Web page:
Just like every penny that you spend counts, so does every penny that you earn. Anyone who draws a W-2 is seeing a little extra money in their pay checks on payday these days, whether your a Democrat, Republican, or Independent. The tax cuts Bill that was enacted earlier this year (withholding tax cuts) has helped everyone across the board, even if Democrats don't want to acknowledge it and call the extra money in your pocket bread crumbs. If the Democrats get their way, they will vote to reverse and cancel the new tax cuts bill, and once again put their hands in your pockets to take that extra money you were just getting use to drawing in your paycheck. The reason they could do it is because the new tax cut bill was drawn up only as a temporary measure, as it needs to be voted on. Democrats in Congress make good money, and won't be hurt by higher taxes  that they want to pass onto corporate America, but all working stiffs will feel the hurt, because we won't be allowed to keep our lower withholding tax status either, and our taxes will go up again.( If Democrats get into office, we won't see a "return" on the tax hikes they impose on us, because the money they take from us will go to social programs, not into helping the average American do better) So, all that said, if you want to have a say in changing the temporary tax cut bill to a permanent tax cut bill, through the link that is posted below, a letter can be sent to Congress to show your support for a permanent tax cut bill and tell your Congressman what his constituents want. JMO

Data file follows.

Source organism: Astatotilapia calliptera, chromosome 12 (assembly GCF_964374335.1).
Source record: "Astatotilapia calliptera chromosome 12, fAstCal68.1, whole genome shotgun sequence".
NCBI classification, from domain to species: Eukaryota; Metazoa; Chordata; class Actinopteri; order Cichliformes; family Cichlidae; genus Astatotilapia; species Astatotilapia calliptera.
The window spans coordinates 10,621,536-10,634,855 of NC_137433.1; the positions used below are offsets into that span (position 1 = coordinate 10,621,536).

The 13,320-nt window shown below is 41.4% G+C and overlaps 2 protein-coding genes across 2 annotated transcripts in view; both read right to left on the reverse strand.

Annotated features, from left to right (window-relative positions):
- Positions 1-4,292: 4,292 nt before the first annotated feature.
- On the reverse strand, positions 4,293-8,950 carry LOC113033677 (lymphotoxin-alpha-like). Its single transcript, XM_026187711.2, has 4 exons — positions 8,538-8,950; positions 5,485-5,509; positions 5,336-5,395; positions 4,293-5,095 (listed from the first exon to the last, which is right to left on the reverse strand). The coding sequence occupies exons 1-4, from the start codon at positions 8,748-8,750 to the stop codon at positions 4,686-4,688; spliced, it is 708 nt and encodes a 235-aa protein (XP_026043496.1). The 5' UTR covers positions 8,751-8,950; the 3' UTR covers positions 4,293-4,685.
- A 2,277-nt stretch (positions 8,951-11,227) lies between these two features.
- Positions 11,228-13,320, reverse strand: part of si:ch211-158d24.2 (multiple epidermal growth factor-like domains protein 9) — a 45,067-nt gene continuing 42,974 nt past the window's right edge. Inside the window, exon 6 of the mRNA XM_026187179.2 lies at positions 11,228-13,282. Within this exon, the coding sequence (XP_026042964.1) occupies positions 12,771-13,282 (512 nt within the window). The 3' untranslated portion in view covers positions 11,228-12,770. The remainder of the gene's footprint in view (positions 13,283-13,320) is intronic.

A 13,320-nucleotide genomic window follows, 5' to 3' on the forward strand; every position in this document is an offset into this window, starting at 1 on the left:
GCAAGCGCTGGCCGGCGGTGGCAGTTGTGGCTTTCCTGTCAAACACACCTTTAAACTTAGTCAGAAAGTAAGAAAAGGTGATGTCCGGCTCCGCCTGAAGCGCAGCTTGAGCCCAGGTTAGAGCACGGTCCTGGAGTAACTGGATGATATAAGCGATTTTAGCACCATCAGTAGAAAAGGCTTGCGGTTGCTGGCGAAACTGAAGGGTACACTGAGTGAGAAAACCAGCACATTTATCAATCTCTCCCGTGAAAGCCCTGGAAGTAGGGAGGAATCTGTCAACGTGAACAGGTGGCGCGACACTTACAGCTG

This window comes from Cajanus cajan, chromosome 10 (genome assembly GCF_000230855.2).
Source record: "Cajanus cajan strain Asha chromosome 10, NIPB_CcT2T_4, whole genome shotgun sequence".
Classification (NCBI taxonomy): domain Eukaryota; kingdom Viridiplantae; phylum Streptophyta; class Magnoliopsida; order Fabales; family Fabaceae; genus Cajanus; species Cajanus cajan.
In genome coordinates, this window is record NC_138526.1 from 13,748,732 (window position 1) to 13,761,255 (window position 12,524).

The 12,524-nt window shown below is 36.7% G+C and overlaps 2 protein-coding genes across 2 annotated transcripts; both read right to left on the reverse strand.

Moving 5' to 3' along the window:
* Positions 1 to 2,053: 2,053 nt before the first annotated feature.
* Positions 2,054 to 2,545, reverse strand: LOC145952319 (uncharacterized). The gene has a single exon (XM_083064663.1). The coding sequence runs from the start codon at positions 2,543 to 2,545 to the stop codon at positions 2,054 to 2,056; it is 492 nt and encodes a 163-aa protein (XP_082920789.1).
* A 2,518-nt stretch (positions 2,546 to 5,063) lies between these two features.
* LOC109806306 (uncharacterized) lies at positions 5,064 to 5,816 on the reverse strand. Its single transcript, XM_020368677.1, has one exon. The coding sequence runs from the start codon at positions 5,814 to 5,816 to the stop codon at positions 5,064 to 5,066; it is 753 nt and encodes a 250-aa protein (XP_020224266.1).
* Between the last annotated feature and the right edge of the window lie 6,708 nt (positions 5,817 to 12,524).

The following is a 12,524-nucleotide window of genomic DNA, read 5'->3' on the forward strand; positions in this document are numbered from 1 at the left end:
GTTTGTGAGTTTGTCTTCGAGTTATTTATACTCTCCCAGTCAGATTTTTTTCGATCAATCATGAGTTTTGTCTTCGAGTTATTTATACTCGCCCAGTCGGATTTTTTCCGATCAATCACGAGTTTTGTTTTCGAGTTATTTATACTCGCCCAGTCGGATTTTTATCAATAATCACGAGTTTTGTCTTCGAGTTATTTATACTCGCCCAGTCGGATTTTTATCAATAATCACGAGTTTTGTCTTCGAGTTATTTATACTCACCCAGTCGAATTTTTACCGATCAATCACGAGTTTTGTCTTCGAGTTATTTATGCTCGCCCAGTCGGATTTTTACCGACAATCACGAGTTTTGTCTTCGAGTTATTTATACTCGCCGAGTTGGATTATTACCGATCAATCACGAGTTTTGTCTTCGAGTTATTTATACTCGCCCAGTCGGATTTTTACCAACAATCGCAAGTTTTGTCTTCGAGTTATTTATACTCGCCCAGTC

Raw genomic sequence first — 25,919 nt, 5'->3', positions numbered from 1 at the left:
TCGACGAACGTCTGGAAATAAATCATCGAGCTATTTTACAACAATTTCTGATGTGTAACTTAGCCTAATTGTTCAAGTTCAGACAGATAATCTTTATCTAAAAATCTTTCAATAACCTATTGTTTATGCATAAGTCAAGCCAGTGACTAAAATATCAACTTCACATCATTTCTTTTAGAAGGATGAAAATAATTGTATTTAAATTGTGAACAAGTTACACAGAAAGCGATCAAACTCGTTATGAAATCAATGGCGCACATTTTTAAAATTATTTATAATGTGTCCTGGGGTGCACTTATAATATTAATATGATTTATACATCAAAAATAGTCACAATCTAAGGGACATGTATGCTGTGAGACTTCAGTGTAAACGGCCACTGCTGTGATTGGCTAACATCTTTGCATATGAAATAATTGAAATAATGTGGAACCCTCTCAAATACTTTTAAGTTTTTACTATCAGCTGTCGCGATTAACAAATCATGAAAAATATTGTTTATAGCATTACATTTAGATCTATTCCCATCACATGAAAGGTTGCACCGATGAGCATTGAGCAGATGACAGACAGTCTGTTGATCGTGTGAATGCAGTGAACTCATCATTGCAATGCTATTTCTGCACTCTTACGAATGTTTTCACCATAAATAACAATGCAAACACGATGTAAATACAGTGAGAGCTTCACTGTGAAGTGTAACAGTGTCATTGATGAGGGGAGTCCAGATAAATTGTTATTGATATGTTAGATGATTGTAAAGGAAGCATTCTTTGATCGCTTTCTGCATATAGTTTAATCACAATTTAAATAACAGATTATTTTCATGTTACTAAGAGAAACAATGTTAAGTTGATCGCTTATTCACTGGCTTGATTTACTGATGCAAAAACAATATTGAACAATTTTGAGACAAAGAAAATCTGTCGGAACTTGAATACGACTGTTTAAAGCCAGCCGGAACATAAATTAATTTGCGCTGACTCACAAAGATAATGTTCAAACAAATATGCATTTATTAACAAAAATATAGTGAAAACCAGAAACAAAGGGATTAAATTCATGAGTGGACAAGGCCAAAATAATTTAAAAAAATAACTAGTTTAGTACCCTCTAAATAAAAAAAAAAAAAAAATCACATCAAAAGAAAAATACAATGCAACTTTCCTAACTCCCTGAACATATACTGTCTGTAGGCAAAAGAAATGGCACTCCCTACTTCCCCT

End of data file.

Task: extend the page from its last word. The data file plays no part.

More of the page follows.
This move to Wyoming, like any move cross country, has disrupted the easy flow of business that we're all use to, and won't get better till the move is complete, everything unboxed, opened, and put in its final resting place. Theres no temporary fit-it shop set up to handle rifle problems, not even warranty work, so there will probably be a whole lot more complaining from new Weatherby owners then we've seen in the past. New customers will have to understand that this disrupted transition time is not the "business as usual" that Weatherby routinely provides, and not the time to judge Weatherby as a company, at least until they can get set up again to handle problems. Anyone who has been a Nation member, even for a few years, is use to hearing about Weatherby's exemplary customer service, not just in repairs, but information, parts, and the willingness of Adam and Ed Weatherby to join in on our Nation conversations just being friendly or to defuse particular problems. You won't find another company where the CEO fraternizes, rubs elbows, whatever you want to call it, with the forum members and makes you feel your a part of the family. Its like having a friend on the inside, and it means a lot to us. We know that Weatherby rifles can be expensive and that when something goes wrong with a new purchase, its frustrating and we want it fixed. At this time, sorry to say, not all warranty or non warranty rifle problems can be handled in a timely manor, so an extra amount of patience may be the norm for now. These real rifle problems are not being ignored, but without a work space and the proper tools nothing can be accomplished until things are set up at the new location. This must be a frustrating time for Weatherby operations and we'll all be glad when the move is complete and things get back to normal. Anyway, this is how I see things going right now. JMO

I thought this was an interesting bit of history for deer hunters. We know some of this, and the read is a bit long, but interesting.(I printed this part because the link was longer)

Medieval Meat
During the Medieval Period in western Europe, venison took on a very special importance in society. Under the rule of the Norman Kings, a Forest Law was established allowing the King to designate any area as Royal Forest with strict laws against the killing or collection of deer or vegetation. Laws also prohibited venison from being sold. Venison represented a special commodity that only the rich and influential had access to. Because of this, venison was much more than protein, it was an obvious symbol of the ruling elite. It became a way for those important enough to have venison to show others they respected them enough to present such a special gift.